Premier Chen eyes return to academia post-May
Premier Chen Chien-jen expresses his desire to return to academic research at Academia Sinica after May 20. He hopes to continue serving humanity through his academic pursuits, which have always been his passion. President-elect Lai Ching-te is confident in his well-thought-out arrangements for cabinet positions, aligning with the people’s expectations. Lai intends to recruit capable individuals for ministerial and agency head positions, regardless of their political affiliation.
Taipei official rebukes China’s election meddling in letter
Taiwan’s Director-General in Boston, Charles Liao, responds to China’s interference in Taiwan’s elections with military threats and economic bullying. Liao highlights Taiwan’s commitment to democracy and refusal to bow to Chinese pressure. The U.S. State Department, Japan’s Ministry of Foreign Affairs, and the European Union’s European External Action Service congratulate elected officials Lai Ching-te and Hsiao Bi-khim. Despite China’s attempts at interference through disinformation, military intimidation, and economic threats, Taiwanese voters remain resilient in their pursuit of democracy and freedom. Liao’s response is prompted by a Boston Globe article suggesting that the U.S. should prioritize Taiwan as a democratic partner.
Over half of Taiwan backs President-elect Lai Ching-te: TPOF
A recent survey by the Taiwan Public Opinion Foundation reveals that 52% of respondents have confidence in President-elect Lai Ching-te’s leadership. The survey, conducted from Jan. 15-17, 2024, among adults aged 20 and above nationwide, shows that 21% have high confidence in Lai’s ability to lead, while 30.9% are somewhat confident. On the other hand, 19.5% are not very confident, 18.7% are not at all confident, and 7.3% held no opinion. The survey, which had a total valid sample of 1083 respondents, also found that 51.9% expressed confidence in Lai, while 38.2% reported having no confidence in him. The survey was funded by TPOF and had a margin of error of approximately 2.98 percentage points at a 95% confidence level.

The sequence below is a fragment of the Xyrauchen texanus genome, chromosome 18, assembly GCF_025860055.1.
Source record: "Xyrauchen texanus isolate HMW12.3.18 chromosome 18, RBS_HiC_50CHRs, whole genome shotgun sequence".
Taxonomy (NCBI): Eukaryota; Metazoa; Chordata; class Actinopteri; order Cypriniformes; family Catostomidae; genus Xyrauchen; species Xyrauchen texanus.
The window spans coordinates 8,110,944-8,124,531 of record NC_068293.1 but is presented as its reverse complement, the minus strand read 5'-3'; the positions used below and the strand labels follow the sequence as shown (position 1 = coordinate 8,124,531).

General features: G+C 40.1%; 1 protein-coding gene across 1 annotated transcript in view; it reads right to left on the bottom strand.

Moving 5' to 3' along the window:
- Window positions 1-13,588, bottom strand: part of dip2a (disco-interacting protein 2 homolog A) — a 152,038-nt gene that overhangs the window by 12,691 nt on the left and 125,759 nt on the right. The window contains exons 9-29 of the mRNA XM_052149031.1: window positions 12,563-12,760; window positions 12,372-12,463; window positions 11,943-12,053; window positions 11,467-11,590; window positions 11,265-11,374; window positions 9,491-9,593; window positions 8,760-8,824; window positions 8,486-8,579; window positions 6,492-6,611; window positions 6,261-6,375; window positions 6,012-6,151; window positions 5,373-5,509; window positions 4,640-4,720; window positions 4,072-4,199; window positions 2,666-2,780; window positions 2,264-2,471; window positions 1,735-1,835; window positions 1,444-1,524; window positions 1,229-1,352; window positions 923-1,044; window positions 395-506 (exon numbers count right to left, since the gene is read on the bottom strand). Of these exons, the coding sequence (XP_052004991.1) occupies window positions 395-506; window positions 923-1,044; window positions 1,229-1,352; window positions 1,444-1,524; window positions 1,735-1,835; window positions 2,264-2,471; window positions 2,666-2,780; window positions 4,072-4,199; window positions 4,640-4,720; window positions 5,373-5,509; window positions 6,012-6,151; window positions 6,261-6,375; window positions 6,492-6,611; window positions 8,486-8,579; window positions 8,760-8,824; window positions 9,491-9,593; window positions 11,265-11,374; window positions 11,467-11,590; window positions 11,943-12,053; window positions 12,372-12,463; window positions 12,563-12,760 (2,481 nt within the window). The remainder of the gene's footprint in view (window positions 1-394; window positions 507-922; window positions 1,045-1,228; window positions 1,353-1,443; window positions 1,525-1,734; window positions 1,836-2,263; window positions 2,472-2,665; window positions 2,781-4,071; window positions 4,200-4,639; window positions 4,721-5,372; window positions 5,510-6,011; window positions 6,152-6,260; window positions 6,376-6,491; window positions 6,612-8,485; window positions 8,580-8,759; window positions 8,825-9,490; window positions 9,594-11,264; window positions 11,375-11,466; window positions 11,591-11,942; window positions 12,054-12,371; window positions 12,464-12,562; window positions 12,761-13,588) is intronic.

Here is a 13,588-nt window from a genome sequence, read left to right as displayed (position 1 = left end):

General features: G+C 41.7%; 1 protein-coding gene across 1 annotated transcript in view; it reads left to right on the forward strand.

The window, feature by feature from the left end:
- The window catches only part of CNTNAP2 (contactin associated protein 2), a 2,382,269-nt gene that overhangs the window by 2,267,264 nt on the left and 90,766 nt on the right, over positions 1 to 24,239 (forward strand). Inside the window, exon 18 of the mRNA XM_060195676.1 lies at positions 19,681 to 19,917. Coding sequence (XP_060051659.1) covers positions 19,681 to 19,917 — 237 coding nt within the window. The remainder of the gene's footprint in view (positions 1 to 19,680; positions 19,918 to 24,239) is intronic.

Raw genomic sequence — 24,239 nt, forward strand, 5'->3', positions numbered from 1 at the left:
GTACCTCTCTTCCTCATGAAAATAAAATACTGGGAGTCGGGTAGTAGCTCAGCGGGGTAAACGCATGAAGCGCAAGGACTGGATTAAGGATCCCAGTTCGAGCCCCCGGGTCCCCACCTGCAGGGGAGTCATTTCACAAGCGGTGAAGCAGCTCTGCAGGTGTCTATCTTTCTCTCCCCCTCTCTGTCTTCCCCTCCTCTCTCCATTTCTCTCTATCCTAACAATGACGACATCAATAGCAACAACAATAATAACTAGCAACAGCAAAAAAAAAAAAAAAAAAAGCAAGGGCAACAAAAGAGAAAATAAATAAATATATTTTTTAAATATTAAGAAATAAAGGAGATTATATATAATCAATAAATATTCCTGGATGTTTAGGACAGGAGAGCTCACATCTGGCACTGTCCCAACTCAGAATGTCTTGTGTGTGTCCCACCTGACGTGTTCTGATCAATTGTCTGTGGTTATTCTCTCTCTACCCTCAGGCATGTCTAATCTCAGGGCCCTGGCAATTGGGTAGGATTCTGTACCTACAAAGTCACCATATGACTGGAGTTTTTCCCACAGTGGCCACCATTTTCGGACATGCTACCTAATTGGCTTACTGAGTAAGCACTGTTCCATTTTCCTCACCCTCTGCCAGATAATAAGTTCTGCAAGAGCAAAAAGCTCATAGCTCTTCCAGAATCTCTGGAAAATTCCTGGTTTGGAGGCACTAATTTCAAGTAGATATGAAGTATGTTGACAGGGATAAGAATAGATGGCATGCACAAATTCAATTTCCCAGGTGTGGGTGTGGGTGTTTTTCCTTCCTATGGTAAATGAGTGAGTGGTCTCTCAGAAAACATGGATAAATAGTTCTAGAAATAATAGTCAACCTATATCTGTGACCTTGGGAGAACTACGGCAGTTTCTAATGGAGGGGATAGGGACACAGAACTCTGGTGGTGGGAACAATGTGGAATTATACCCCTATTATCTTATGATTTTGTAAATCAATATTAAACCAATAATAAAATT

VP-elect Hsiao Bi-khim diagnosed with COVID-19 again
DPP Vice President-elect Hsiao Bi-khim has tested positive for COVID-19 for the second time. She underwent rapid testing in Miaoli due to congestion symptoms, which confirmed her infection. Despite her diagnosis, Hsiao diligently followed the Ministry of Health and Welfare’s guidelines, wearing a double mask and avoiding contact with others. She completed two events in Miaoli under these conditions but had to cancel subsequent activities to protect the public. Hsiao expressed regret to her supporters for not being able to interact with them and informed President-elect Lai Ching-te about her diagnosis.
DPP commits to youth engagement after elections setback